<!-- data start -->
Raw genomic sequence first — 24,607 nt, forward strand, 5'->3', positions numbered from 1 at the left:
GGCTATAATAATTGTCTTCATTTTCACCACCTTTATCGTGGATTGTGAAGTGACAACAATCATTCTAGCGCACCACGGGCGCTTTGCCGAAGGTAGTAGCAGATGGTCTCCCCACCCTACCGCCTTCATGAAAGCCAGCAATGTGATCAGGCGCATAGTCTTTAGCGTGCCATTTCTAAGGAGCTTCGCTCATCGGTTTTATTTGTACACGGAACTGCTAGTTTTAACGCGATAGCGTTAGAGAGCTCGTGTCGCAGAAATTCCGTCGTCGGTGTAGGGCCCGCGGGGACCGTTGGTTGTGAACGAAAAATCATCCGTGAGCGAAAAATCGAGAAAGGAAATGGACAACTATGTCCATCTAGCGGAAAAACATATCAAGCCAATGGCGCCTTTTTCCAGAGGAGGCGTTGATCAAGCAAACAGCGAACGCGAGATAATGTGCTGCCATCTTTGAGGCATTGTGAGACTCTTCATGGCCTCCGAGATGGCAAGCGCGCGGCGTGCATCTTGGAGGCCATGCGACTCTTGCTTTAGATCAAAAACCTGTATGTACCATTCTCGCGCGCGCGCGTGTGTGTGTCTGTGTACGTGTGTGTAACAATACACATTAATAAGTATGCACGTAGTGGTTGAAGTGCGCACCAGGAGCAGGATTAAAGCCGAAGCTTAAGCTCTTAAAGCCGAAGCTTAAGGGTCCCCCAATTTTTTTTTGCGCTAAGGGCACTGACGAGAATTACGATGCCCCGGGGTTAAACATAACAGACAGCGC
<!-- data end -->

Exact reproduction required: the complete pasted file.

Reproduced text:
Raw genomic sequence first — 24,607 nt, forward strand, 5'->3', positions numbered from 1 at the left:
GGCTATAATAATTGTCTTCATTTTCACCACCTTTATCGTGGATTGTGAAGTGACAACAATCATTCTAGCGCACCACGGGCGCTTTGCCGAAGGTAGTAGCAGATGGTCTCCCCACCCTACCGCCTTCATGAAAGCCAGCAATGTGATCAGGCGCATAGTCTTTAGCGTGCCATTTCTAAGGAGCTTCGCTCATCGGTTTTATTTGTACACGGAACTGCTAGTTTTAACGCGATAGCGTTAGAGAGCTCGTGTCGCAGAAATTCCGTCGTCGGTGTAGGGCCCGCGGGGACCGTTGGTTGTGAACGAAAAATCATCCGTGAGCGAAAAATCGAGAAAGGAAATGGACAACTATGTCCATCTAGCGGAAAAACATATCAAGCCAATGGCGCCTTTTTCCAGAGGAGGCGTTGATCAAGCAAACAGCGAACGCGAGATAATGTGCTGCCATCTTTGAGGCATTGTGAGACTCTTCATGGCCTCCGAGATGGCAAGCGCGCGGCGTGCATCTTGGAGGCCATGCGACTCTTGCTTTAGATCAAAAACCTGTATGTACCATTCTCGCGCGCGCGCGTGTGTGTGTCTGTGTACGTGTGTGTAACAATACACATTAATAAGTATGCACGTAGTGGTTGAAGTGCGCACCAGGAGCAGGATTAAAGCCGAAGCTTAAGCTCTTAAAGCCGAAGCTTAAGGGTCCCCCAATTTTTTTTTGCGCTAAGGGCACTGACGAGAATTACGATGCCCCGGGGTTAAACATAACAGACAGCGC